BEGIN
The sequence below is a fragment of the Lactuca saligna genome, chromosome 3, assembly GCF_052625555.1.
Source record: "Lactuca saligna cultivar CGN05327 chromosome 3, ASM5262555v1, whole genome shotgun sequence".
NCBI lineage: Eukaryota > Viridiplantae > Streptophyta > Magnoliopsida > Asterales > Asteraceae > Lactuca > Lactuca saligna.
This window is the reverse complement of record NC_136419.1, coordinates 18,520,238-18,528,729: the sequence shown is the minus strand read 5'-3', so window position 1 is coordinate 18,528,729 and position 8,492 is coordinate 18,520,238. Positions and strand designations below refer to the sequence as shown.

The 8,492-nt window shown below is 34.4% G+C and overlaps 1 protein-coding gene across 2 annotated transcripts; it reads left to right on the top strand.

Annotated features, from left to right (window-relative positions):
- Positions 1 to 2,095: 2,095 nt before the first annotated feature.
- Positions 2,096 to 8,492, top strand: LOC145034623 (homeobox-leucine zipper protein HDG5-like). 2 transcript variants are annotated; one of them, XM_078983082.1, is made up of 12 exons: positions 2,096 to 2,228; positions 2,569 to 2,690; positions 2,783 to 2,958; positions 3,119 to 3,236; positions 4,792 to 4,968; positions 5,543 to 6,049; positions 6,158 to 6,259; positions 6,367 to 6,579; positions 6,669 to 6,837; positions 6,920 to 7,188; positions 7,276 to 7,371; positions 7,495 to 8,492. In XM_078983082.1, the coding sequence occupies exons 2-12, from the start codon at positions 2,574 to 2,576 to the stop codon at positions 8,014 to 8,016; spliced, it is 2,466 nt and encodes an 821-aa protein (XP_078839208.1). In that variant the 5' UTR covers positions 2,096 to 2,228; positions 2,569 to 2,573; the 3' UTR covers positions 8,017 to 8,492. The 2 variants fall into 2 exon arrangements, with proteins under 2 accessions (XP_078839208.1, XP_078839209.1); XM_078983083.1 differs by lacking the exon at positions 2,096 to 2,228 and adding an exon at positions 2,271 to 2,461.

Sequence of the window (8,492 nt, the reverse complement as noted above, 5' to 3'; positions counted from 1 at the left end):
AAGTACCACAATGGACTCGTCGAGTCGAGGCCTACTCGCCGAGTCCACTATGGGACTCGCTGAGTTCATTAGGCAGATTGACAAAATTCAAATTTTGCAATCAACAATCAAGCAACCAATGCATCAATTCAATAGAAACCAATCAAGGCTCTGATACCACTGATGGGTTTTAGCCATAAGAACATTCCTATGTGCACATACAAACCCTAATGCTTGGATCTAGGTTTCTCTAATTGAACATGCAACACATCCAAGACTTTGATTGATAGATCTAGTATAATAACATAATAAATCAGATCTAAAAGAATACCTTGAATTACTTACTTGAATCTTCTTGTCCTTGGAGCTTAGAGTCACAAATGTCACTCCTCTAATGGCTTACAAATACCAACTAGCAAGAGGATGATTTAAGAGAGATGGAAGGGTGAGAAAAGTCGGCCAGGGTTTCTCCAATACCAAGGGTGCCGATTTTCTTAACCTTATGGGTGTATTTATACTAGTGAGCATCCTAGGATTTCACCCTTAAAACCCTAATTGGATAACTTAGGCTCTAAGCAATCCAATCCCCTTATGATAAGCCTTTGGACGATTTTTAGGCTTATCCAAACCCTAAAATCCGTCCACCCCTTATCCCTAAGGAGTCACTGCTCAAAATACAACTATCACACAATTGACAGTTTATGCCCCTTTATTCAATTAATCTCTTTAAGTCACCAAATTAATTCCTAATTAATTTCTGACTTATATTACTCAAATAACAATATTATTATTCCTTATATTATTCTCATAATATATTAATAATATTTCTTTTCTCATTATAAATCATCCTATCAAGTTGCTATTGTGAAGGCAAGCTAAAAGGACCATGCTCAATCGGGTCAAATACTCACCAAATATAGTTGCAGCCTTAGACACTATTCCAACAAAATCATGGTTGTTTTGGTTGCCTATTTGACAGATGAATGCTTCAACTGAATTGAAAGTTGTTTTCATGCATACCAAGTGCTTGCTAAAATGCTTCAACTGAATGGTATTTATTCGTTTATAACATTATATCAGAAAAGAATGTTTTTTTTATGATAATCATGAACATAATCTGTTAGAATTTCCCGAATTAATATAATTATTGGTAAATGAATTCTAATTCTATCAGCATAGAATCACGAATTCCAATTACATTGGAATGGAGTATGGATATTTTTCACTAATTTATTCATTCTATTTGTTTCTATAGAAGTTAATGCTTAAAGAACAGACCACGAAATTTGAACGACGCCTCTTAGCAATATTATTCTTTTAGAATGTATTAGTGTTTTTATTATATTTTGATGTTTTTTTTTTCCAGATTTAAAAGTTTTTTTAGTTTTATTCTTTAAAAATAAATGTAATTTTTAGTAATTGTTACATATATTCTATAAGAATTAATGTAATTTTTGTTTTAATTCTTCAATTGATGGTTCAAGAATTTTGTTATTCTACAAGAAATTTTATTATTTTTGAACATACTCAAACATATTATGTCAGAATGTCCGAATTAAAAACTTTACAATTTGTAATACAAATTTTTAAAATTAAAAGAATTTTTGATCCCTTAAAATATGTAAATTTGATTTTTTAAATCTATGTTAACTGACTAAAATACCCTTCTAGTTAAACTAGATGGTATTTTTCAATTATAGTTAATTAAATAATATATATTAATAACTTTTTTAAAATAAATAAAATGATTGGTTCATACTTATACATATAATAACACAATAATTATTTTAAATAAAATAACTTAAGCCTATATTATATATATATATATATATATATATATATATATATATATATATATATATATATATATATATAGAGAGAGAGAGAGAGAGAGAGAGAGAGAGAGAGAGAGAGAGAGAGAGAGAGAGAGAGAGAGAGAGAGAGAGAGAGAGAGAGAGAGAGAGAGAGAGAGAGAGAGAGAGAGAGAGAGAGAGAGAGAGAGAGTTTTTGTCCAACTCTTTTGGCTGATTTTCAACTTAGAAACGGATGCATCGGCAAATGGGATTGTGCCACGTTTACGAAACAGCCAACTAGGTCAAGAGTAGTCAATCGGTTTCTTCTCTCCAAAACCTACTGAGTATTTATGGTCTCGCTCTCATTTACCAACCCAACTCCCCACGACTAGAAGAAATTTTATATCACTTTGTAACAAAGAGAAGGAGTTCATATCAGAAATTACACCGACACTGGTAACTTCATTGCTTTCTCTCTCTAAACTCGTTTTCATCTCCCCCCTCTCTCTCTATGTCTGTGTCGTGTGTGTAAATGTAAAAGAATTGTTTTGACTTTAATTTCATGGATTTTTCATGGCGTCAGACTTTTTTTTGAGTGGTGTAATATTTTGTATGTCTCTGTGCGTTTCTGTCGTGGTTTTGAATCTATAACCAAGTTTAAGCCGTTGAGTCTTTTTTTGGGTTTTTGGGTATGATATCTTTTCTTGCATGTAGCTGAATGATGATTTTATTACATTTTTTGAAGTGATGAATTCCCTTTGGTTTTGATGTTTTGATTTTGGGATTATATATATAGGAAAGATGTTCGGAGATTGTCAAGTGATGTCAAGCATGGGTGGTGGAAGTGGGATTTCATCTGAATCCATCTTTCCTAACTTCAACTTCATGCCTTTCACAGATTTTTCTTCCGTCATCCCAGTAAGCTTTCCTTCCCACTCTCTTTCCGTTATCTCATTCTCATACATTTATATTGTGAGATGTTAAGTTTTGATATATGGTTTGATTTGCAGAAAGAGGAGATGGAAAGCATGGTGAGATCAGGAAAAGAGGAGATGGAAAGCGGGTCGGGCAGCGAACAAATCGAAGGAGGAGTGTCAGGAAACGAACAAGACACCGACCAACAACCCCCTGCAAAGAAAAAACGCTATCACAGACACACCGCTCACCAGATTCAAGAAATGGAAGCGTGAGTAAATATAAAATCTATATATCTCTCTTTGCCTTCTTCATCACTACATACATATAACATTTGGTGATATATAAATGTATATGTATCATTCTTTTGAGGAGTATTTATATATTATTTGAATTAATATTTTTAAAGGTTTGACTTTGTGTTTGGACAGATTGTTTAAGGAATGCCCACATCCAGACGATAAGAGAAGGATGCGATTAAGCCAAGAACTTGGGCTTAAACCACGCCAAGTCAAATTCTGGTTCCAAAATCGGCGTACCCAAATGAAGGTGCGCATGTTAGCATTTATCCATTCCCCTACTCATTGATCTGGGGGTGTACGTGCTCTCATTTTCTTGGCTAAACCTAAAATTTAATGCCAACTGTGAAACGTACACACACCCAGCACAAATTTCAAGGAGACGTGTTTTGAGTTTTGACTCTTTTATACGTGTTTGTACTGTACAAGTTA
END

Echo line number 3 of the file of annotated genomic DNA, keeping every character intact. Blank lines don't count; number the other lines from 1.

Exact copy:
NCBI lineage: Eukaryota > Viridiplantae > Streptophyta > Magnoliopsida > Asterales > Asteraceae > Lactuca > Lactuca saligna.